|Copyright||(c) 2011-13 diagrams-lib team (see LICENSE)|
|License||BSD-style (see LICENSE)|
Affine transformations, parameterized by any vector space. For transformations on particular vector spaces, see e.g. Diagrams.TwoD.Transform.
- data Transformation v :: * -> *
- inv :: HasLinearMap v => Transformation v -> Transformation v
- transl :: Transformation v -> v
- apply :: HasLinearMap v => Transformation v -> v -> v
- papply :: HasLinearMap v => Transformation v -> Point v -> Point v
- class HasLinearMap (V t) => Transformable t where
- translation :: HasLinearMap v => v -> Transformation v
- translate :: (Transformable t, HasLinearMap (V t)) => V t -> t -> t
- moveTo :: HasOrigin t => Point (V t) -> t -> t
- place :: HasOrigin t => t -> Point (V t) -> t
- scaling :: (HasLinearMap v, Fractional (Scalar v)) => Scalar v -> Transformation v
- scale :: (Transformable t, Fractional (Scalar (V t)), Eq (Scalar (V t))) => Scalar (V t) -> t -> t
- conjugate :: HasLinearMap v => Transformation v -> Transformation v -> Transformation v
- under :: (Transformable a, Transformable b, V a ~ V b) => (a -> b) -> Transformation (V a) -> a -> b
- class VectorSpace (V t) => HasOrigin t where
- moveOriginBy :: HasOrigin t => V t -> t -> t
data Transformation v :: * -> *
General (affine) transformations, represented by an invertible linear map, its transpose, and a vector representing a translation component.
By the transpose of a linear map we mean simply the linear map corresponding to the transpose of the map's matrix representation. For example, any scale is its own transpose, since scales are represented by matrices with zeros everywhere except the diagonal. The transpose of a rotation is the same as its inverse.
The reason we need to keep track of transposes is because it turns out that when transforming a shape according to some linear map L, the shape's normal vectors transform according to L's inverse transpose. This is exactly what we need when transforming bounding functions, which are defined in terms of perpendicular (i.e. normal) hyperplanes.
For more general, non-invertable transformations, see
|HasLinearMap v => Semigroup (Transformation v)|
Transformations are closed under composition;
|HasLinearMap v => Monoid (Transformation v)|
|HasLinearMap v => Transformable (Transformation v)|
|HasLinearMap v => HasOrigin (Transformation v)|
|(HasLinearMap v, (~) * v (V a), Transformable a) => Action (Transformation v) a|
Transformations can act on transformable things.
|type V (Transformation v) = v|
Apply a transformation to a vector. Note that any translational component of the transformation will not affect the vector, since vectors are invariant under translation.
Apply a transformation to a point.
The Transformable class
Type class for things
t which can be transformed.
Some specific transformations
Translate the object by the translation that sends the origin to
the given point. Note that this is dual to
moveOriginTo, i.e. we
moveTo (origin .^+ v) === moveOriginTo (origin .^- v)
For types which are also
Transformable, this is essentially the
moveTo (origin .^+ v) === translate v
A flipped variant of
moveTo, provided for convenience. Useful
when writing a function which takes a point as an argument, such
as when using
withName and friends.
Create a uniform scaling transformation.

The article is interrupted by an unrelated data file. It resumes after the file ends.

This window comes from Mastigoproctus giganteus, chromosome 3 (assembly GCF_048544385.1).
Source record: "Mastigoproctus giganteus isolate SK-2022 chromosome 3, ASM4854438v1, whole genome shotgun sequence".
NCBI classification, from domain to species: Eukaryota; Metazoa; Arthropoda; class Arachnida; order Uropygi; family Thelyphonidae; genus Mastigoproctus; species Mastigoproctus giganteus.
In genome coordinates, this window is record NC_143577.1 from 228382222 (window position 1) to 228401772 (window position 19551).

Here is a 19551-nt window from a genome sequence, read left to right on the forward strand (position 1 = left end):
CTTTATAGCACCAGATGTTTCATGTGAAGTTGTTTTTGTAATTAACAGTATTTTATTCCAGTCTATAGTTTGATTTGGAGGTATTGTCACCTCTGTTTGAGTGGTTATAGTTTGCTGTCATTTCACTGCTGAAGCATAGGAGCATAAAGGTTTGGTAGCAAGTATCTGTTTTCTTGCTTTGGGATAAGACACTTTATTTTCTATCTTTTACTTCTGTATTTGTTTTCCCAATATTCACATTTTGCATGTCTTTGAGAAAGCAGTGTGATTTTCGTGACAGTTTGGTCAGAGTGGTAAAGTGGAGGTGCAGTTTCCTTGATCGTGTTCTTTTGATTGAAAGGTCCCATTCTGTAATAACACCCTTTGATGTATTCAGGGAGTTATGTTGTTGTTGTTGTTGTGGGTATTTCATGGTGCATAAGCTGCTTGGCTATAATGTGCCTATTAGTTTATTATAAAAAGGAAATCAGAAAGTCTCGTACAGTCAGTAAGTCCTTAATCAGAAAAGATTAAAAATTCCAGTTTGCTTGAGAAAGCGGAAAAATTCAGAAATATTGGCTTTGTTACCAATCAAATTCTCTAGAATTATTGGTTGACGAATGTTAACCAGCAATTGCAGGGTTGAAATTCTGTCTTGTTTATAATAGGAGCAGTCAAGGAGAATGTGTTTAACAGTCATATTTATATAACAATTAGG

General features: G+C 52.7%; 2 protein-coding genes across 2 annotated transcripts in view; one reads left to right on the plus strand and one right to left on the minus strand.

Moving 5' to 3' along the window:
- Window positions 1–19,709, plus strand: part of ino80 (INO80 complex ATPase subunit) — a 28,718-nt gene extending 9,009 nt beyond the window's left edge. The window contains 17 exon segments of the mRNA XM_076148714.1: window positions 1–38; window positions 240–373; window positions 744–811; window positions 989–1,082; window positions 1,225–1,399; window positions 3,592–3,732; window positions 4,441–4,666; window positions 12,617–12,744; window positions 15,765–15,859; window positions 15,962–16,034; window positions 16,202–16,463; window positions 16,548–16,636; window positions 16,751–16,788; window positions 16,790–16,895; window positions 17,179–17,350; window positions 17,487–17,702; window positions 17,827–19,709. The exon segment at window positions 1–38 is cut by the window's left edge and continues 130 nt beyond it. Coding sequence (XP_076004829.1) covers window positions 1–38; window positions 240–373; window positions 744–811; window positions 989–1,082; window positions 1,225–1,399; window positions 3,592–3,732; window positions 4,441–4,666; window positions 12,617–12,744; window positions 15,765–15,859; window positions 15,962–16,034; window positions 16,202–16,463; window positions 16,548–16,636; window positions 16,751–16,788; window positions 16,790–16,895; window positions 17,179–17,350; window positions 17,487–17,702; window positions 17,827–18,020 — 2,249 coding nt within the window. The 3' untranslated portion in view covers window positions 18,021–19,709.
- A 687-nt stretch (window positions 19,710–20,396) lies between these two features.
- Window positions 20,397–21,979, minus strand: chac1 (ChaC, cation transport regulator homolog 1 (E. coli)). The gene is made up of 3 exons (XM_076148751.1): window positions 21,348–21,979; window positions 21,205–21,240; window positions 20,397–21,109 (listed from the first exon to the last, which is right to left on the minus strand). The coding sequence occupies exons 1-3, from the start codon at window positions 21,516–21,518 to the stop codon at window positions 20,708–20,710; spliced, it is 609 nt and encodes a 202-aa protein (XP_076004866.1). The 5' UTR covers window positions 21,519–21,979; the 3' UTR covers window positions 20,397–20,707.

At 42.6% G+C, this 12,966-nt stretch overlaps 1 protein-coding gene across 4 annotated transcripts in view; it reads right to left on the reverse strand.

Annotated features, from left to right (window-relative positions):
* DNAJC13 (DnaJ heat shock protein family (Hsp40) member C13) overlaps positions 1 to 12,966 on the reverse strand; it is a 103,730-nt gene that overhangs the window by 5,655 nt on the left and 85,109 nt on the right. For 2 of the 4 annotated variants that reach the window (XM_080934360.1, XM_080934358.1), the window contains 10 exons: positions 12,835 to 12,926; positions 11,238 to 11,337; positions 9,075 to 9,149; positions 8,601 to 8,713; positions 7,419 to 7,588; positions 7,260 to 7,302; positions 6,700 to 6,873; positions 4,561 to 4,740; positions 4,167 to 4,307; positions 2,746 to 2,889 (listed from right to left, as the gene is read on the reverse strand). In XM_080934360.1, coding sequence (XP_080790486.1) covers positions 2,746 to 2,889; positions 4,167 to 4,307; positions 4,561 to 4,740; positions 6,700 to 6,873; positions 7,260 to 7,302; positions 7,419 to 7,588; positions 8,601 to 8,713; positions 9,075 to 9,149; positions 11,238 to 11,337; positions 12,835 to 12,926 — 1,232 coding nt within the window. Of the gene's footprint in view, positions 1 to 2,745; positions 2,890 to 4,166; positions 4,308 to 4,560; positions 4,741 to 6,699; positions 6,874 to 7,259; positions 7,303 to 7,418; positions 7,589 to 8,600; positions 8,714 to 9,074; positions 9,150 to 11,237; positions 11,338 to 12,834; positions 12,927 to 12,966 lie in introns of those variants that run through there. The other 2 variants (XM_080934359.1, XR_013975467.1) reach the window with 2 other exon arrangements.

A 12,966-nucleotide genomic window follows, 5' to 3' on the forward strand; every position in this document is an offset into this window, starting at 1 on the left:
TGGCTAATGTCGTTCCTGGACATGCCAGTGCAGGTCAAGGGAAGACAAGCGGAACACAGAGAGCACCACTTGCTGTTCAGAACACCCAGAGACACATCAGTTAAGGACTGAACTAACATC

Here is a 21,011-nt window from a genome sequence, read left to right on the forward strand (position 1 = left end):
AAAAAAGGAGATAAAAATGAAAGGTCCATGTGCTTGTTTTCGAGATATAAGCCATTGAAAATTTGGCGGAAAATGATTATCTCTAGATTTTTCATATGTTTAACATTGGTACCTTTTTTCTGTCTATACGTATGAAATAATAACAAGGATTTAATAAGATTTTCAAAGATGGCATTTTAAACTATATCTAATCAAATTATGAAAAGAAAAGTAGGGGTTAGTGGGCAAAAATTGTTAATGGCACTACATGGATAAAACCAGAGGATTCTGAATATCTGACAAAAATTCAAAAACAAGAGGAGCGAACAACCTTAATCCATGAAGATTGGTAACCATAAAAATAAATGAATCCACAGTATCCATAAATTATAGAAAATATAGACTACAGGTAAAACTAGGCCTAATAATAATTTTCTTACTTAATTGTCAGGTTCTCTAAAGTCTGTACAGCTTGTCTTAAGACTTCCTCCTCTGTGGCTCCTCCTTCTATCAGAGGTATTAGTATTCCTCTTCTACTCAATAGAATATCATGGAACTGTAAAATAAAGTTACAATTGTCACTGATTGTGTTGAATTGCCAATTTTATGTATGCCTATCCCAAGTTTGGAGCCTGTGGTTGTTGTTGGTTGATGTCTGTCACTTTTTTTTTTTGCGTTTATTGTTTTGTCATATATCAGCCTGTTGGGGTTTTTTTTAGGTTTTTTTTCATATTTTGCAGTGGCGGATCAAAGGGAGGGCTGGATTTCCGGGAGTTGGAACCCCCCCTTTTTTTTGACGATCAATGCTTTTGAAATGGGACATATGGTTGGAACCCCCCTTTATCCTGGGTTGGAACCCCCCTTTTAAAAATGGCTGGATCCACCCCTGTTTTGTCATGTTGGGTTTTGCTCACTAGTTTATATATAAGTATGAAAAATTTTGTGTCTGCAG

Scale uniformly in every dimension by the given scalar.
Miscellaneous transformation-related utilities
Conjugate one transformation by another.
conjugate t1 t2 is the
transformation which performs first
t2, then the
Carry out some transformation "under" another one:
t first applies
f, then the inverse of
is the transformation which scales by a factor of 2 along the
diagonal line y = x.
scaleX 2 ``under``
rotation (-1/8 @@ Turn)
undert1 == transform (conjugate t1 t2)
for all transformations
The HasOrigin class
Class of types which have an intrinsic notion of a "local origin", i.e. things which are not invariant under translation, and which allow the origin to be moved.
One might wonder why not just use
Transformable instead of
having a separate class for
HasOrigin; indeed, for types which
are instances of both we should have the identity
moveOriginTo (origin .^+ v) === translate (negateV v)
The reason is that some things (e.g. vectors,
transformable but are translationally invariant, i.e. have no
Move the local origin to another point.
Note that this function is in some sense dual to
(for types which are also
Transformable); moving the origin
itself while leaving the object "fixed" is dual to fixing the
origin and translating the diagram.
|HasOrigin a => HasOrigin [a]|
|HasOrigin a => HasOrigin (Active a)|
|(HasOrigin a, Ord a) => HasOrigin (Set a)|
|(InnerSpace v, Fractional (Scalar v)) => HasOrigin (Envelope v)|
The local origin of an envelope is the point with respect to which bounding queries are made, i.e. the point from which the input vectors are taken to originate.
|VectorSpace v => HasOrigin (Trace v)|
|HasLinearMap v => HasOrigin (Transformation v)|
|VectorSpace (V t) => HasOrigin (TransInv t)|
|VectorSpace v => HasOrigin (Point v)|
|(VectorSpace v, HasBasis v, Ord (Basis v), AdditiveGroup (Scalar v), Ord (Scalar v)) => HasOrigin (BoundingBox v)|
|((~) * (V t) R2, HasOrigin t) => HasOrigin (ScaleInv t)|
|VectorSpace (V a) => HasOrigin (Located a)|
|VectorSpace v => HasOrigin (FixedSegment v)|
|VectorSpace v => HasOrigin (Path v)|
|HasOrigin (DImage a)|
|(HasOrigin a, HasOrigin b, (~) * (V a) (V b)) => HasOrigin (a, b)|
|HasOrigin a => HasOrigin (Map k a)|
|VectorSpace v => HasOrigin (Query v m)|
|(HasLinearMap v, InnerSpace v, OrderedField (Scalar v), Semigroup m) => HasOrigin (QDiagram b v m)|
Every diagram has an intrinsic "local origin" which is the basis for all combining operations.
|(HasLinearMap v, InnerSpace v, OrderedField (Scalar v)) => HasOrigin (Subdiagram b v m)|
|(OrderedField (Scalar v), InnerSpace v, HasLinearMap v) => HasOrigin (SubMap b v m)|